After all the shocking and appalling made-up misadventures, it’s a relief to read about Waters’s actual trip, which was plenty adventurous enough for a man of sixty-six, especially when you remember that Waters didn’t even drive but hitchhiked. Bill Steigerwald traveled at a similar age and also, as he puts it, doglessly. I agree with Steigerwald’s dictum that, if you’re planning to make an American road trip and write a book about it, you shouldn’t take either your dog or your wife (or, if we must be explicitly gender-inclusive, your husband/spouse/partner/whatever). What Steigerwald means is that traveling alone helps you stay alert. Steinbeck took both (though only his talking pedigree French poodle appears extensively in his bad book). The journalist and novelist Philip Caputo, well known for his classic Vietnam book A Rumor of War, took his wife and two dogs in a vintage Airstream trailer, and the effect in his 2013 book The Longest Road is of spending a very long evening at the senior center watching the vacation slides of a kindly but self-involved and dull retiree couple.

Caputo’s whole conceit is that the same flag flies over Key West, where he and his wife and dogs started their trip, and Nome, where they ended up, and isn’t that swell, with precious little reflection on how that fact illustrates that the United States of America is, effectively, an empire. My own very different summing-up at the end of Home Free  is that “while the United States, plural, might be in some sense a single country, they are also an archipelago of disparate communities. Whether the center would hold was an open question.”

Caputo’s book is not fraudulent like Steinbeck’s, but it is dreadful. Both show that being a Famous Writer doesn’t suffice to write a great, or even good, American road trip book. Carsick is a triumph because Waters had sufficient humility, sense of humor, and perspective on his own fame to turn it from an obstacle into a literary device. Throughout the book he frets alternately about whether he will or won’t be recognized, and he carries – and once or twice makes use of – an actual “fame kit” that he had his staff put together for him. “I just signed a book deal resulting from the shortest pitch ever,” he informs us at the beginning. “I, John Waters, will hitchhike alone from the front of my Baltimore house to my co-op apartment in San Francisco and see what happens. Simple, huh?”

The happy paradox is that it’s precisely by maintaining a light touch and not taking himself or his quixotic project too seriously that Waters has written what might well be something of a minor masterpiece. “The CHECK ENGINE light continues to add a touch of anxiety,” he writes somewhere in the desert in Nevada, near the end of the real trip, “but we’ve risen above that – just that we’re still moving is proof we’re okay.”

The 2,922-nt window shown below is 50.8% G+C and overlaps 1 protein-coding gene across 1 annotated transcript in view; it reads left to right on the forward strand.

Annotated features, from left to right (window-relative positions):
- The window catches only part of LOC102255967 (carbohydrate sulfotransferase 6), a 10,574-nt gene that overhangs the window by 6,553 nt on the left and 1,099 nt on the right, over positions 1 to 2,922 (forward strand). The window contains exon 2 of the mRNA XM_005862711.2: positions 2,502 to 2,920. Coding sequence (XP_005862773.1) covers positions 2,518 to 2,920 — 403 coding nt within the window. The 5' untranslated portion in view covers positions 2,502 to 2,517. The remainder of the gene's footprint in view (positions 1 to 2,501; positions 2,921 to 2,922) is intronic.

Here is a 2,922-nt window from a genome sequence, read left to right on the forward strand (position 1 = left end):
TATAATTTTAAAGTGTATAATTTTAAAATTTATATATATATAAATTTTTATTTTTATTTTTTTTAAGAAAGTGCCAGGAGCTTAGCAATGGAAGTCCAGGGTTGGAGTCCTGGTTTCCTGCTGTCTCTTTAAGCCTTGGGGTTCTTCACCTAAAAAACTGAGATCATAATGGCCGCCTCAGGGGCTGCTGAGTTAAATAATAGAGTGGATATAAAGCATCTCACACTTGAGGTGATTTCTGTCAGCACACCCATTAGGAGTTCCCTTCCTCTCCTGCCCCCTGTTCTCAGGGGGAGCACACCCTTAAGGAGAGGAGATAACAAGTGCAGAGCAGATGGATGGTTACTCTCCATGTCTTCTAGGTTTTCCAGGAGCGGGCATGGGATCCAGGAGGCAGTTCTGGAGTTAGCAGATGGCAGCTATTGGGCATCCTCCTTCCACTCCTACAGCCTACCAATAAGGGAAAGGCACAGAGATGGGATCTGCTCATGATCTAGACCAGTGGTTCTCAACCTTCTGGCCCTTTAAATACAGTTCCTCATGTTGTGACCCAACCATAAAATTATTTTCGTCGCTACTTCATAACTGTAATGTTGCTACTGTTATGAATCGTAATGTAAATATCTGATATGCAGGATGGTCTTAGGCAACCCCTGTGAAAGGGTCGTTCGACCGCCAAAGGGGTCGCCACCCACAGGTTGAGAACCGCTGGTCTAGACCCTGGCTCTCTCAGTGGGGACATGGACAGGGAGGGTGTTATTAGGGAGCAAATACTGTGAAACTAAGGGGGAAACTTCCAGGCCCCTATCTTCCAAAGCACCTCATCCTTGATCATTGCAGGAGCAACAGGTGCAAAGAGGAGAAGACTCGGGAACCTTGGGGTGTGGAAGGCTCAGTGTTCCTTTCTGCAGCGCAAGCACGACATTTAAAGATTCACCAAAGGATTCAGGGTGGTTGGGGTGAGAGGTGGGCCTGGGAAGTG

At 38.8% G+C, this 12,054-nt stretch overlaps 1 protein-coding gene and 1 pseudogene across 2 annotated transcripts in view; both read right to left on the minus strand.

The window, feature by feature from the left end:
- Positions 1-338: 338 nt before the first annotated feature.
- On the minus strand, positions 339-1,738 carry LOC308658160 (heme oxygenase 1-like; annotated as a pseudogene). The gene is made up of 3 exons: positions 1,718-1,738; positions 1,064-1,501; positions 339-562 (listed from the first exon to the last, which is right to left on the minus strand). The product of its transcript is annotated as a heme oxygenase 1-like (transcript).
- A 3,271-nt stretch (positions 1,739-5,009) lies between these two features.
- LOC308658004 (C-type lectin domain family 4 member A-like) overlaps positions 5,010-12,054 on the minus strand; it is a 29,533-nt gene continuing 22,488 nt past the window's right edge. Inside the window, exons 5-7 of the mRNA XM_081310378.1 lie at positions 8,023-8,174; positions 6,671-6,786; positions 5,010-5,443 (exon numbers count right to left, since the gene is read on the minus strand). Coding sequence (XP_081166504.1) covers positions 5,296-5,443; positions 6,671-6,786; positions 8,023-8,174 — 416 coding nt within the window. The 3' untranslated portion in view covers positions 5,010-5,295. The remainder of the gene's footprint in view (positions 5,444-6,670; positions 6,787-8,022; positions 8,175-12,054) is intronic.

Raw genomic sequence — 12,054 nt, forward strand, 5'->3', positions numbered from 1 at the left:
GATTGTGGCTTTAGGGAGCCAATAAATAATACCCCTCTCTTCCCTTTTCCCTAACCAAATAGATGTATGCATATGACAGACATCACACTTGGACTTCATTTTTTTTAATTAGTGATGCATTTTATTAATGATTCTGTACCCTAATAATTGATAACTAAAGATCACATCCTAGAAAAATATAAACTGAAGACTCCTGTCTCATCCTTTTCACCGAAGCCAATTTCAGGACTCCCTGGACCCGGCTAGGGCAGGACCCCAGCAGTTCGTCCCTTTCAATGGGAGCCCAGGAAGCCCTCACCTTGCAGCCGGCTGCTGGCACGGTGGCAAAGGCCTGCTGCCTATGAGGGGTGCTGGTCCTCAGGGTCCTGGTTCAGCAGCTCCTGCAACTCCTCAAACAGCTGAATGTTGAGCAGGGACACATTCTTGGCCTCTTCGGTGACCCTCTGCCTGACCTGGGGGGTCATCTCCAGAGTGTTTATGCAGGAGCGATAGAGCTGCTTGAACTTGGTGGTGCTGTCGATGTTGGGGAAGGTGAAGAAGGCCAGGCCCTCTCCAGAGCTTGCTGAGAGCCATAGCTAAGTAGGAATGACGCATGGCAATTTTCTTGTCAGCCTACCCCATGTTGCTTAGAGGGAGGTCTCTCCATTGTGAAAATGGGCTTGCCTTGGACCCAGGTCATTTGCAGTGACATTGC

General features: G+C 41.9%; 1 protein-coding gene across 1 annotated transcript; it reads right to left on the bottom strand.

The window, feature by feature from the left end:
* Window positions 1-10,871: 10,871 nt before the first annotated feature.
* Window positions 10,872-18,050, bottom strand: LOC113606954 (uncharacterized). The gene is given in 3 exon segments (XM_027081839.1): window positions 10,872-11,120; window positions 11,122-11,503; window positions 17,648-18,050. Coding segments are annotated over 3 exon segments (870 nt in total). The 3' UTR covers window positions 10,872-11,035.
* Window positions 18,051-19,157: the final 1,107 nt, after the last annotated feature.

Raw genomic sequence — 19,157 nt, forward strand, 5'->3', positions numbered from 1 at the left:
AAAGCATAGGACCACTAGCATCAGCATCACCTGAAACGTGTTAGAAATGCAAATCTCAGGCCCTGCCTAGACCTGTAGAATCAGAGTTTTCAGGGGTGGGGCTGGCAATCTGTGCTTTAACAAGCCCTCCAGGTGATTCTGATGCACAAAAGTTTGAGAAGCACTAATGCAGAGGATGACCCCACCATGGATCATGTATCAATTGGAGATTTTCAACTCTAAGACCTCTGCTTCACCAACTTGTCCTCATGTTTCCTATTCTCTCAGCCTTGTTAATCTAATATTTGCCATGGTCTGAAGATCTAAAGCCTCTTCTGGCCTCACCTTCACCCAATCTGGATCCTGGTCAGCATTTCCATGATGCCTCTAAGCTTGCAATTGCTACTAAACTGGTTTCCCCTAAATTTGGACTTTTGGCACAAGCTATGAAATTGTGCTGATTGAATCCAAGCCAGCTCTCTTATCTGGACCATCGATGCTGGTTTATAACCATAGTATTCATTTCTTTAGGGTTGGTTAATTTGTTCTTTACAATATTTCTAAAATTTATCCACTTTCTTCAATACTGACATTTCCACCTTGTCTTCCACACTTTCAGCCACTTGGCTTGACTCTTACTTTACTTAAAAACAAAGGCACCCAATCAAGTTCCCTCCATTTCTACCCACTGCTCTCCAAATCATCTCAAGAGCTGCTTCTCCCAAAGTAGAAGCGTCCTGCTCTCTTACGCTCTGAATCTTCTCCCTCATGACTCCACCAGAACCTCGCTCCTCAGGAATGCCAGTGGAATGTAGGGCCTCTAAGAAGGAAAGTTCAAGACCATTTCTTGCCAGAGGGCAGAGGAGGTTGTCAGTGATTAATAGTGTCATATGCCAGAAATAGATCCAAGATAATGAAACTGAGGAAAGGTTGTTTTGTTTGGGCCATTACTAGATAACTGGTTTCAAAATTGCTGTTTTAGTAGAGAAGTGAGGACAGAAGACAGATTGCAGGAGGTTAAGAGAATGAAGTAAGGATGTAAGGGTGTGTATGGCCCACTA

I could quote endlessly from Carsick, which tells you something. Enjoy it for yourself. Among its greatest pleasures are the many paragraph-length gems of narrative whimsy, so true to the reality of American road-tripping (and so very different from anything either Steinbeck or Caputo offers). Here’s just one from Waters, temporarily stranded in Bonner Springs, Missouri:

I see the dreaded Holiday Inn but don’t go near it. I stumble into a convenience store and buy two giant bottles of Gatorade and another bottle of Evian. Exiting, I spot a Taco Bell, the only fast-food joint I’m ever tempted to patronize in my real life. I enter, plop down my even heavier bags now that the liquids are inside, and get in line to order. I flash on Lana Turner, who, her daughter Cheryl Crane once told me, was an early financial backer of Taco Bell, and think how I couldn’t be any further away from Hollywood glamour than right now. All the normal people on their lunch break look like aliens to me. I’m almost jealous of their lives. I order two tacos and sit by myself in a booth awaiting my number to be called, hoping to be recognized, but customers just stare back at me blankly. I guzzle down an entire bottle of Gatorade, then another. I feel like sobbing as I walk up to get my order but control myself, sit back down, and eat my tacos. With lots of hot sauce, they’re pretty tasty. I hope Lana Turner’s estate made a small profit.

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Why Bother Trying to Change the World?

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ImpossibleCoverSmall(Read more about The Impossible Will Take a Little While in the text of my speech delivered on the University of Colorado’s Anschutz Medical Campus in Aurora, Colorado on October 17, 2014. I gave the speech the same title as this review: “Why Bother Trying to Change the World?” – EC 10/18/14)

I spent this summer building a patio, something I had never done before. I had to imagine it, then haul out a lot of dirt, then build a retaining wall and haul in crushed rock and sand. I couldn’t have done it without my friend Pete, who has experience and tools that I lack. The surface is 2,000 reclaimed bricks: assorted antique pieces of Seattle history (some  from the original harbor steps dating to the 1880s).